Building a cctld Support Organisation Developing the ICANN Bylaws Peter Dengate Thrush Montreal, 22 June 2003
ICANN IRP CHAIR: VINT CERF 4 ccSO 3 DNSO 3 PSO 3 ASO 4 VB’s GAC 5 @ Large Domain Name Support Org. Protocol Support Org Address Support Org At LargeMembership176,837 Becky BurrBob ShawChristopherWilkinsonWIPOOthers Names Council (21) AddressCouncil ISPS ITUIETFETSIWWWC Trade Marks Business RIPEARINAPNIC Non-Commercial Registries Registrars Country Code Managers General Assembly ICANNThe Internet Corporation for Assigned Names and Numbers President & CEO: Mike Roberts November 1998 - 9 Member Virgin Birth Board
ICANN -Reform: The ccTLD SO Saga • ccTLD meeting November 2000 supports a ccSO - working group proposed • DNSO reform begins, Melbourne, March 01 • PDT cc rep on Names Council working group on Reform • June 2001 - cc’s announce withdrawal from DNSO in Stockholm
Presentation by E. Porteneuve at Montevideo • ccTLD « Countries Village » • Reality of the World • Policy rules are devised locally by a Local Internet Community including local government • Each ccTLD operated under its national law and jurisdiction
Presentation by E. Porteneuve at Montevideo • Rich world of ccTLD (1) • Various business models • Private companies, public organizations, governmental agencies • Private for profit and private not for profit • Registries forbidden to act as Registrars or cooperatives of Registrars and ISPs • Naming authority inside and outside of Registry • Loosly contracting with Registrars or developing accreditation policies
Presentation by E. Porteneuve at Montevideo • Rich world of ccTLD (2) • Trustee for a Nation • Developing Local Internet Community • Working together with local government • Providing arbitration services for various disputes • Following ICANN process and acting as information center in national language
Presentation by Peter de Blanc at Montevideo • The Credibility and Balance • ICANN needs ccTLD to provide credibility. • Without ccTLD ICANN is clearly US-centric • ICANN will attempt to make individual deals with strong countries one by one. • In some cases ICANN may succeed with this. • This could increase “Internet colonialism” • A strong ccTLD is the key to balance of money, power, credibility.
Presentation by Peter de Blanc at Montevideo • The cart and the horse • Top down: ICANN decides ccTLD relation: • ICANN sends down documents to ccTLD • ICANN creates contract for ccTLD • Bottom Up: ccTLD creates organizations • ccTLD agrees on documents- sends to ICANN • ccTLD agrees on general form of contract • Individual ccTLD may modify as needed • Relationship becomes peer-to-peer • Agreements negotiated by “equals”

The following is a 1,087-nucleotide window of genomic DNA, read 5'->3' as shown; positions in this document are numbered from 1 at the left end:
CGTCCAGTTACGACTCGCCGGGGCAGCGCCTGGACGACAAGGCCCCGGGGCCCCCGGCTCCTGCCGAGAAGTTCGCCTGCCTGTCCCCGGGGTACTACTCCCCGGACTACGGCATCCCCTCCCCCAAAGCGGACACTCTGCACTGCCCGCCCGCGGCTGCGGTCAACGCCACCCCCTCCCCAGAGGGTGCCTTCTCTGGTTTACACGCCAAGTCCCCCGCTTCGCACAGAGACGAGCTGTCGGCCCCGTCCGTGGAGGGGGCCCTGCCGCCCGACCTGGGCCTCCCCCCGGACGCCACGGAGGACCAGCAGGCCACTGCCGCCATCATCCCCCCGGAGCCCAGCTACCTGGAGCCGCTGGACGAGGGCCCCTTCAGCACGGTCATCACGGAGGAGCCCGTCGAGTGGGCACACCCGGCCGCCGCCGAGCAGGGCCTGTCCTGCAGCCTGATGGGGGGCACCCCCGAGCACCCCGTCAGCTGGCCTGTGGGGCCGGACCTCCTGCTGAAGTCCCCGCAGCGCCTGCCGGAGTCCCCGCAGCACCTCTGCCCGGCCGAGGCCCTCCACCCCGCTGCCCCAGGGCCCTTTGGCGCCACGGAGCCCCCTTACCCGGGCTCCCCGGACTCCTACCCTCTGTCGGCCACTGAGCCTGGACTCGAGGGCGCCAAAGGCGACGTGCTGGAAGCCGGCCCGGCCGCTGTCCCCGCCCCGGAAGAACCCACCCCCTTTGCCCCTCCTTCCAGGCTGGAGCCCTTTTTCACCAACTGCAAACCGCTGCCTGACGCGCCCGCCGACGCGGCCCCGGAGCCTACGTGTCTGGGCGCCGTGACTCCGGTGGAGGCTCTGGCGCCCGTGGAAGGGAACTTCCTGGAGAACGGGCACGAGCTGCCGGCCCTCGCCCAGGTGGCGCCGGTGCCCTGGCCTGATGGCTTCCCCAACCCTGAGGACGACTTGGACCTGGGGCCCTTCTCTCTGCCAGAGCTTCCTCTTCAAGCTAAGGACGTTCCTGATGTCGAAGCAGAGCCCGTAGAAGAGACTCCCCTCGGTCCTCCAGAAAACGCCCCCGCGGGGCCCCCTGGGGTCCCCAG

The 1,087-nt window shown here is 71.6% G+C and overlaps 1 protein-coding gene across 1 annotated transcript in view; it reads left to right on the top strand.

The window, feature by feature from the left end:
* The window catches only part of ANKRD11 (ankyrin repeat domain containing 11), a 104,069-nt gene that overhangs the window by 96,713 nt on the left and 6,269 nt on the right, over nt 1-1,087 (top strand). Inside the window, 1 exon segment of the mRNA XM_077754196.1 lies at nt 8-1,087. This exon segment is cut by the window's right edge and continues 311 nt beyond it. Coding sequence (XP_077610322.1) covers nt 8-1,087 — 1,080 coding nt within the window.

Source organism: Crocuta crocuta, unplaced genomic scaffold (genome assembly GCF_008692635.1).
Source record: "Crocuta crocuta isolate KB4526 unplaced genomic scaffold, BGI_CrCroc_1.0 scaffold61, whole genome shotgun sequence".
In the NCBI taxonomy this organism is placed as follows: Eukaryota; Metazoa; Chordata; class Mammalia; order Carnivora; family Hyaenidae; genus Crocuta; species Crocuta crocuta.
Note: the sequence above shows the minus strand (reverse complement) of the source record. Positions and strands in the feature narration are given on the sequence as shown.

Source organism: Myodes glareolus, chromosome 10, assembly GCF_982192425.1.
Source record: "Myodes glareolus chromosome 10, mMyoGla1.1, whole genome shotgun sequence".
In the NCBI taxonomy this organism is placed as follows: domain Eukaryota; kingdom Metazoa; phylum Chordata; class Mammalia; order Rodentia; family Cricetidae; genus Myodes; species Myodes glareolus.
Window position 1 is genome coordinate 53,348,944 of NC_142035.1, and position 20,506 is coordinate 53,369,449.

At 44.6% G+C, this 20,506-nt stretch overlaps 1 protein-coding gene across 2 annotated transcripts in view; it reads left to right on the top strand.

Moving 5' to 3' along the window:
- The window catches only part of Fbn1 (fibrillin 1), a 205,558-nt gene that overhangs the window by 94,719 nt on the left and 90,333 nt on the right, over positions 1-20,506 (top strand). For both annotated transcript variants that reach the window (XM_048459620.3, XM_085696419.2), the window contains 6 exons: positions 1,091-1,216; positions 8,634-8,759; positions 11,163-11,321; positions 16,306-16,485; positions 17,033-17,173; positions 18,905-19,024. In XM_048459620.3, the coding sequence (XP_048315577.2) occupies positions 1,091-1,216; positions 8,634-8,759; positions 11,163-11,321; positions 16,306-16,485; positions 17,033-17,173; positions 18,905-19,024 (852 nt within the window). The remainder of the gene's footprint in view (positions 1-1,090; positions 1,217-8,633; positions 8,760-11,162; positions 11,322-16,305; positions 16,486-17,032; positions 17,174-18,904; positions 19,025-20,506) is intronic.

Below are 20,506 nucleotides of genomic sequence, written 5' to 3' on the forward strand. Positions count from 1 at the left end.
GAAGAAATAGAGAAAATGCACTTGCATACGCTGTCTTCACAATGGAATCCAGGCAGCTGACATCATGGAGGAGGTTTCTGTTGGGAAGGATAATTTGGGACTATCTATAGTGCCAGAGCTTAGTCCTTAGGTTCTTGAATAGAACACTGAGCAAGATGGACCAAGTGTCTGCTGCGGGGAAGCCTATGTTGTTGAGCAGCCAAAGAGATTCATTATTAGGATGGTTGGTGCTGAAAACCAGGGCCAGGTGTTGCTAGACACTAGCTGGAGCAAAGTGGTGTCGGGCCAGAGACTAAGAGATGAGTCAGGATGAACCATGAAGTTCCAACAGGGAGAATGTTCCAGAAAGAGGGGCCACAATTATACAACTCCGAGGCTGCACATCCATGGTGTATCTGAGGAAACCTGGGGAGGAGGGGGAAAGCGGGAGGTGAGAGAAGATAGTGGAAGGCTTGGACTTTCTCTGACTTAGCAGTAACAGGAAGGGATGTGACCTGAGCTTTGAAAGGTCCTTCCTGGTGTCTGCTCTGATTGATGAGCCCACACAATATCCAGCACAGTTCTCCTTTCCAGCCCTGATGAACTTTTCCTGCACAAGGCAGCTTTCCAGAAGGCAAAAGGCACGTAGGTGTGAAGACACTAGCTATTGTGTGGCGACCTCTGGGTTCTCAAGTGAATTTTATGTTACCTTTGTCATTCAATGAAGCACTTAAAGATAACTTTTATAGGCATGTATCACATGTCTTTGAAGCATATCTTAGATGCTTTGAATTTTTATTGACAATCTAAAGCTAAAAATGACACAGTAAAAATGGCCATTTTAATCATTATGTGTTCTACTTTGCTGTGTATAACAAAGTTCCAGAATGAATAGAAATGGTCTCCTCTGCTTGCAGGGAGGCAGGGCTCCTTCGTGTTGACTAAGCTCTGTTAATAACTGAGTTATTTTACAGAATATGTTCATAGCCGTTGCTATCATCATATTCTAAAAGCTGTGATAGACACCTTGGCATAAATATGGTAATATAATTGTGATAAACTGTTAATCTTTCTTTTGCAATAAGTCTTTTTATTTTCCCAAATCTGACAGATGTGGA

Montevideo -September 2001 • Representatives of 60 country code managers met in Montevideo, Uruguay on September 6 and 7, 2001. • It will be recalled that in our Stockholm Communiqué of June 2001, the ccTLD constituency reported that members there present had unanimously agreed to form a ccSO and to begin to work with stakeholders in ICANN on implementing that decision.Members in Montevideo have developed a number of key principles that will be influential in the formation of the ccSO. Subject to further development, they are;
There is a carefully definable set of global issues which can be put through the SO to the ICANN policy making process. Each ccTLD is solely responsible for it’s decision making except for that carefully defined list of global issues mentioned above, when ccTLDs agree to be bound by policies formed through the ICANN process. The ccSO Articles, bylaws and MoU with ICANN, and any contracts signed between individual ccTLDs and ICANN must ensure the integrity of the consensus decision making process including limiting that process to the set of issues, and to those issues within the ICANN mandate of technical co-ordination of internet names and numbers. Montevideo -Principles of an SO
Montevideo -SO Principles 2 • The purpose of the ccSO is to protect and promote the common interests of ccTLD managers and their local internet communities; to give advice to ICANN on identified global policy issues, within the context of maintaining global internet stability and interoperability. • Mechanisms for maintaining good communications with the other Support Organisations will be established
Montevideo - SO structure • The members of the SO shall be individual ccTLD managers. • Members shall be able to give their proxies to regional or 'other' groupings within the SO. • A member cannot be a voting member of more than one Regional or 'other' organisation for ccSO purposes"Border" ccTLDs may choose which ICANN geographic region they wish to join (self-selection)
Montevideo - SO structure • There will be a role for Regional associations, and other forms of association which may develop: initial responsibilities for the existing regional associations are the running of elections to the ccSO 'Council', and integral part of any drafting process for "Policy" recommendations to ICANN; • There shall be a ccSO Council, composed of three members elected by each region.The ccSO council shall be responsible for conducting the election of ICANN Board members.
ICANN Reform • February 2002, Stuart Lynn - “Icann is failing..” • 2nd Draft Application to form a ccSO posted • March 2002 Board forms “Evolution and reform Committee (“ERC”) in Ghana • ERC publishes papers leading up to the “Blueprint” in June 2002
3 seats elected to ICANN Board Officers: VP’s for Works, L&R, Membership, F&A Secretariat Regional associations by contract LACTLD APTLD AFTLD CENTR NATLD Latin America Asia Pacific African European North America Member ccTLDS (March 2002)International Councilseats: 3 per Region 15 seats: 3 per Region Chair elected by Council International Assembly Interface with other SO’s